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Keeping an eye on your super and monitoring how it’s performing are great habits to get into and can make a big difference to the size of your nest egg.
But when it comes to performance figures, it’s worthwhile balancing short-term snapshots with the bigger, more complete picture that can help us maintain perspective and avoid common mistakes.
SuperGuide publish lists of the top 10 performing super funds across 5 different risk categories and over 1 year and 10 years. You can find the super lists at the links below.
You can find the pension fund lists at the links below.
This article is designed to help you understand each risk category.
Firstly, what is your super fund trying to achieve?
Most super funds offer a range of investment options to choose from, like a menu. One of the ways we can distinguish between the various investment options on offer is to look at the investment strategy of each option, which includes:
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- A specific objective about the returns it’s endeavouring to deliver (for example, inflation plus a certain percentage over a stated length of time)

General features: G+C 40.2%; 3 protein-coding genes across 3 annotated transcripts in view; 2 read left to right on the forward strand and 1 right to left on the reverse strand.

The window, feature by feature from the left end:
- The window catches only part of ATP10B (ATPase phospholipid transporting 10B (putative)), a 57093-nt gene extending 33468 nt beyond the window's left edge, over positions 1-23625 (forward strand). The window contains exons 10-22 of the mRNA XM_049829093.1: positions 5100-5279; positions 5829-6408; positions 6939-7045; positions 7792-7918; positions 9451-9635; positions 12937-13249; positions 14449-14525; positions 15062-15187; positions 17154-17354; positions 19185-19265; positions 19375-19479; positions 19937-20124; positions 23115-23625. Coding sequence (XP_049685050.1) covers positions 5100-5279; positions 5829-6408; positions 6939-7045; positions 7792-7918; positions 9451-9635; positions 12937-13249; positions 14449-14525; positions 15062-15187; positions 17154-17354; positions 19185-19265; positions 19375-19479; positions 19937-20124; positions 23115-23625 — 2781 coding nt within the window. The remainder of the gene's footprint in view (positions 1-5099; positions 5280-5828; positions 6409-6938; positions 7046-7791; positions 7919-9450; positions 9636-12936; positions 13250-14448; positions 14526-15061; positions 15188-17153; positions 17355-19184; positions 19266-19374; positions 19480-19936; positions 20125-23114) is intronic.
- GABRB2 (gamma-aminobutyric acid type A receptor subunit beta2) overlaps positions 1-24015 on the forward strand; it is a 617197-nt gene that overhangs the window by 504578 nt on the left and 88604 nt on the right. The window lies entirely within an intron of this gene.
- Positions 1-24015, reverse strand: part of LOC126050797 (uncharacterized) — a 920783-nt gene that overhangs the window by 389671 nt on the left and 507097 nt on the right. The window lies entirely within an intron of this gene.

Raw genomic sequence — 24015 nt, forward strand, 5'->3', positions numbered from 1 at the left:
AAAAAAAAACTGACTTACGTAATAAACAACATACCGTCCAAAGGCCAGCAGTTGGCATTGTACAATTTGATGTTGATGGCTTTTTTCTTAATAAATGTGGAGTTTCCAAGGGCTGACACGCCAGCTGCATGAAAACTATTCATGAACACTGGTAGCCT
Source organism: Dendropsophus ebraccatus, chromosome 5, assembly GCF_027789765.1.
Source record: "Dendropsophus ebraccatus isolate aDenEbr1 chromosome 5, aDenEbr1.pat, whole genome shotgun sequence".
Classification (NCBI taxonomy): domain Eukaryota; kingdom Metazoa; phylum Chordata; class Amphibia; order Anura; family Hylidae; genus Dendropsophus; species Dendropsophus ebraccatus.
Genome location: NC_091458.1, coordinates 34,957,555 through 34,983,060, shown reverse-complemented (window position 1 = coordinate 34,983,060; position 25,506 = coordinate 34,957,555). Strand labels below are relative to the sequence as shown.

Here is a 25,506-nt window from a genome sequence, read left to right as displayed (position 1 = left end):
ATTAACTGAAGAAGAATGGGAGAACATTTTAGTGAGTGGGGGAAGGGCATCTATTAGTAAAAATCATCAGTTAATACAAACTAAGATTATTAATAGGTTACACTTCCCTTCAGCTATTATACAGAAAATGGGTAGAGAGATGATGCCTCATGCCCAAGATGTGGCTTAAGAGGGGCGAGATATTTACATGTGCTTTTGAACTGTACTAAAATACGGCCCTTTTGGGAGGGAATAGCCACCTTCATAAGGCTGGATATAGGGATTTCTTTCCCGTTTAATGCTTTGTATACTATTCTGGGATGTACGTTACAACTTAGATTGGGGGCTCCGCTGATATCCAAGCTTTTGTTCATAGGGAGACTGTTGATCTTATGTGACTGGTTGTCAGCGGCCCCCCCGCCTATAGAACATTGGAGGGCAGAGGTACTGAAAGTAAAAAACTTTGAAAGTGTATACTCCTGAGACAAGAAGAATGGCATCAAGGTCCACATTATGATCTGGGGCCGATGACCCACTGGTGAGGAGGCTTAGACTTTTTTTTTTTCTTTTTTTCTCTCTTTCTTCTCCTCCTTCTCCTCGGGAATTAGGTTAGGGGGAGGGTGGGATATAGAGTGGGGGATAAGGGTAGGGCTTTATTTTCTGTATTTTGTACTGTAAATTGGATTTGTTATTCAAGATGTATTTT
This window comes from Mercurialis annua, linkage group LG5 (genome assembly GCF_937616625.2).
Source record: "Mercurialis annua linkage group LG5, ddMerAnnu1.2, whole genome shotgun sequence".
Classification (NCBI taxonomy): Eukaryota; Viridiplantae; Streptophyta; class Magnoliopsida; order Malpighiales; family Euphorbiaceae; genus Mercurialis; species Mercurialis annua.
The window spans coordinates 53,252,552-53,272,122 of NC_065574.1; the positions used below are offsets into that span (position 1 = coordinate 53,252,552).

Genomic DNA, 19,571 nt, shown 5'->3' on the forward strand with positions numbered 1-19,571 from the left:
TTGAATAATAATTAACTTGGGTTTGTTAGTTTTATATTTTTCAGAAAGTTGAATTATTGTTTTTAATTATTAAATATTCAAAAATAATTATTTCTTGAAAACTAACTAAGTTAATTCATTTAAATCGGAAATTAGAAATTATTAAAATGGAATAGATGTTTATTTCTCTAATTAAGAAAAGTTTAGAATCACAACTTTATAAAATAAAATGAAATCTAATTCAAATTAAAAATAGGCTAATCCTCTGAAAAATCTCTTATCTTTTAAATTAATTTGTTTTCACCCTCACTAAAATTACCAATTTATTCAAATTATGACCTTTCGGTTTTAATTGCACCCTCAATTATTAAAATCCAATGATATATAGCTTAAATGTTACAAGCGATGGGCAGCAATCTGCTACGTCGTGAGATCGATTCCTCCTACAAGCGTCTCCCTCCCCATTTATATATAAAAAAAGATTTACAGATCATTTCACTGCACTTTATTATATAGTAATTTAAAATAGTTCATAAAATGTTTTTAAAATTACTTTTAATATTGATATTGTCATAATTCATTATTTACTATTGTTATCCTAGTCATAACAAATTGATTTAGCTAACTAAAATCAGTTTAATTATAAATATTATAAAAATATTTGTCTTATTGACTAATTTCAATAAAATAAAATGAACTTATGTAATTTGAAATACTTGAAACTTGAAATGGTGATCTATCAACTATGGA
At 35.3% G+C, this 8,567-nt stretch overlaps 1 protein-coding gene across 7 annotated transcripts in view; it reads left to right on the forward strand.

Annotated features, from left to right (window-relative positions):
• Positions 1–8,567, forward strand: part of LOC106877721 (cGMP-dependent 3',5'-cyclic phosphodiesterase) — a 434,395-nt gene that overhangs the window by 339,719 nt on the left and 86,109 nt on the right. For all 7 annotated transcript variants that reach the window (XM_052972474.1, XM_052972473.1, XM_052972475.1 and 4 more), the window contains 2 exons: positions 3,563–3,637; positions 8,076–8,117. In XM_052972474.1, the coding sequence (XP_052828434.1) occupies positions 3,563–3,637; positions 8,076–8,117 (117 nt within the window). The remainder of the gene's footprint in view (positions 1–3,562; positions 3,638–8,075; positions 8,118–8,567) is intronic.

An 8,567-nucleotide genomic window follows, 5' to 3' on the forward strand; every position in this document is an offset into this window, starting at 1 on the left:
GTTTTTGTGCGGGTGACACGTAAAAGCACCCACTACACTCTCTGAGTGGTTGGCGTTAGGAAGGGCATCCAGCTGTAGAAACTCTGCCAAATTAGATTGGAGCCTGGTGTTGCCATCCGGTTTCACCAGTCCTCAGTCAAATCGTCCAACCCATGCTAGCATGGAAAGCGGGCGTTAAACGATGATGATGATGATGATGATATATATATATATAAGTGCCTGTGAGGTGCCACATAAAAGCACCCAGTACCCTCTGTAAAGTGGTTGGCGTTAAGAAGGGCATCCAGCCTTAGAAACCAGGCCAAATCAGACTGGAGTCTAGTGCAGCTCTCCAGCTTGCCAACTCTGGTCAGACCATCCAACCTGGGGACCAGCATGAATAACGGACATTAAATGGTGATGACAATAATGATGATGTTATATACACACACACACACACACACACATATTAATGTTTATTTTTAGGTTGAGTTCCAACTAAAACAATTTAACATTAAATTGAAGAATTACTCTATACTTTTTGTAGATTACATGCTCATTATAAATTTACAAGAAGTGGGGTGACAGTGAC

- How it’s invested, including which types of assets it’s typically comprised of
- The characteristics of a person to whom the investment option may be best suited.
These investment strategy points draw out the all-important interplay of risk, return and timeframes.
Investments such as shares, property, infrastructure and private equity are referred to as growth assets for their ability to produce strong returns over the long term, but they are more likely to experience volatility (and even negative returns) in shorter timeframes.
Conversely, assets like cash and fixed interest are referred to as defensive assets for their ability to defend against volatility, but generally cannot produce high returns over long periods of time.
Comparing like with like
When we see newspaper headlines such as ‘Best performing super funds’ it’s important to note that the performance being reported is usually only one investment option from any super fund and doesn’t represent the performance of the fund’s many other investment options.
Most typically reported is just the default investment option of any given super fund, the option our money gets invested into if we make no active investment selection for ourselves. That makes it very applicable to many Australians, but of course you may wish to compare other investment options along the risk spectrum.